Tag Archives: Antechinus

I knew they had to be there somewhere…

Greens Bush is a great habitat for many bird and animal species and I am building a good list of birds but only a few mammals: Swamp Wallaby, Grey Kangaroo and a lone koala. I felt sure that there would be Antechinus (small marsupial hunter) somewhere in the National Park and it took 5 years to finally see four in one day in a small section of the forest in mid-summer. The pair below were running and chasing each other up the trunk of an old tree and along a dead branch. At one point the larger of the two (female?) carried up small branches/grasses in its mouth to what I assume to be a nest. The female can live several years while the male does not live past his first breeding season having mated until organ failure. Watching the energy of these two chase and wrestling up the tree trunk I can see how it might not end well for the male.

Brown Antechinus, Greens Bush, Mornington Peninsula National Park, Vic

Brown Antechinus, Greens Bush, Mornington Peninsula National Park, Vic

Brown Antechinus, Greens Bush, Mornington Peninsula National Park, Vic

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Brown Antechinus, Greens Bush, Mornington Peninsula National Park, Vic

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Brown Antechinus, Greens Bush, Mornington Peninsula National Park, Vic

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Brown Antechinus, Greens Bush, Mornington Peninsula National Park, Vic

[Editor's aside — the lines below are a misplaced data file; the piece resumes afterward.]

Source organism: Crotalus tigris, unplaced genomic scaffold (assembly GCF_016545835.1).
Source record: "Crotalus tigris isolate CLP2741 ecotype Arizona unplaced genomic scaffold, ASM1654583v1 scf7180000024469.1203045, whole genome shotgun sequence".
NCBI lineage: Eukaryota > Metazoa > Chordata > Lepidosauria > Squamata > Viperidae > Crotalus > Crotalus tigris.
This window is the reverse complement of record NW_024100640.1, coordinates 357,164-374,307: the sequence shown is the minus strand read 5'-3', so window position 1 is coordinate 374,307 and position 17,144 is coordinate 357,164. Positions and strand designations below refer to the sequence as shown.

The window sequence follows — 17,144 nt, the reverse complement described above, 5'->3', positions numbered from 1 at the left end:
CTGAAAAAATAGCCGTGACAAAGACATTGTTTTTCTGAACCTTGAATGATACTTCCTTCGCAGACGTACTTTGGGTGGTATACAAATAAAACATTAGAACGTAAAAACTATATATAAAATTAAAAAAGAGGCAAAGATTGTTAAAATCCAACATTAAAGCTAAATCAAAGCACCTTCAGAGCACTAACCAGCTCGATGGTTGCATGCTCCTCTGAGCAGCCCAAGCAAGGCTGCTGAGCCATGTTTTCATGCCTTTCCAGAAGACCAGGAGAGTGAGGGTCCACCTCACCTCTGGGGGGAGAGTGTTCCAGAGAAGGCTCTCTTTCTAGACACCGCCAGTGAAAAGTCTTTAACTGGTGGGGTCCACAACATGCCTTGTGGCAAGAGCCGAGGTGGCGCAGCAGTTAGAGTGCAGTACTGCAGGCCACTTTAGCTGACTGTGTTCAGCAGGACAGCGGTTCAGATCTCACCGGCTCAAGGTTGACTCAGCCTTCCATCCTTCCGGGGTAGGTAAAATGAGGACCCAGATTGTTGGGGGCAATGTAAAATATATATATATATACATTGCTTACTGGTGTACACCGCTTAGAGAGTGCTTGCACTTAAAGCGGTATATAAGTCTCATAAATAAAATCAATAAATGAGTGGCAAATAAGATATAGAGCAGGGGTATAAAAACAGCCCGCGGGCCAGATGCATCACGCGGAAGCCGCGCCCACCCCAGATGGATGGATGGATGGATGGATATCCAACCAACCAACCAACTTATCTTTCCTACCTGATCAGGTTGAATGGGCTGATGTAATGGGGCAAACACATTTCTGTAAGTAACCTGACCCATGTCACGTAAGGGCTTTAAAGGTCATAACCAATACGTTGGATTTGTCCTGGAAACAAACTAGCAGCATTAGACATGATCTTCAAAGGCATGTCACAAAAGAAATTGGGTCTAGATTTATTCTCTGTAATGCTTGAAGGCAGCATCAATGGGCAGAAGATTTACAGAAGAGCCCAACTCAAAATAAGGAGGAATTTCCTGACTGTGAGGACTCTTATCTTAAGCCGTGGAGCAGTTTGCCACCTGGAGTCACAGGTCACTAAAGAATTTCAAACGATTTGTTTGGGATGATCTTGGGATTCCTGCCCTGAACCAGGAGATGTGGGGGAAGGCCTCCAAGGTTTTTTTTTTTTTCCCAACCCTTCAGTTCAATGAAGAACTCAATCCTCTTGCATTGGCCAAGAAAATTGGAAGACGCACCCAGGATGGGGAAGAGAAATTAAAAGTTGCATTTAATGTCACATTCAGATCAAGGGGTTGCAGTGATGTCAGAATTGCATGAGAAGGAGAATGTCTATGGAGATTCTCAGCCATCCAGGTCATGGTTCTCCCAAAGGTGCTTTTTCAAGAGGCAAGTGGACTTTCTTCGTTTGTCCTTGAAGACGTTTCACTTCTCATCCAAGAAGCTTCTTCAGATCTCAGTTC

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Brown Antechinus, Greens Bush, Mornington Peninsula National Park, Vic

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The Robins and the Owl

There is a walk along the inlet from Captain Stevenson’s Lookout around the coast to Bastion Point. It runs along the edge of the camp grounds through tall banksia trees and coastal scrub and into a Pittosporum forest. The track leads on to the new Bastion Point boat ramp facility and the nearby swimming beaches now protected by the new sea wall. I met a couple who were going for stroll along the path who said that a large Caspian tern was fishing with the Silver Gulls in the shallows at the beach. Not having photographed a Caspian Tern before I headed down to find and hopefully photograph the tern. While walking through one of the deeper darker patches of Pittosporum Forest I came across a family of Rose Robins in quite a fluster. Several pink chested males and a number of females and juveniles seemed to flying back and forth across the path and into various low trees and bushes. I stopped to watch for a while and take a few photographs of these elusive tiny birds and noticed a pile of feathers at my feet. It took me a few moments to figure out what they were from – a juvenile Kookaburra. I looked straight up and into the eyes of a large Powerful Owl. This type of Owl prefers a daytime roost in trees located in cool, dark forest gullies. If it makes a kill during the night it hangs onto the kill all day and feeds at the start of the following night. Hanging from the Owl’s talons was the previous night’s kill.

Rose Robin, Pittosporum Walk, Mallacoota

Rose Robin, Pittosporum Walk, Mallacoota

Rose Robin, Pittosporum Walk, Mallacoota

Rose Robin, Pittosporum Walk, Mallacoota

Powerful Owl, Pittosporum Walk, Mallacoota

Powerful Owl, Pittosporum Walk, Mallacoota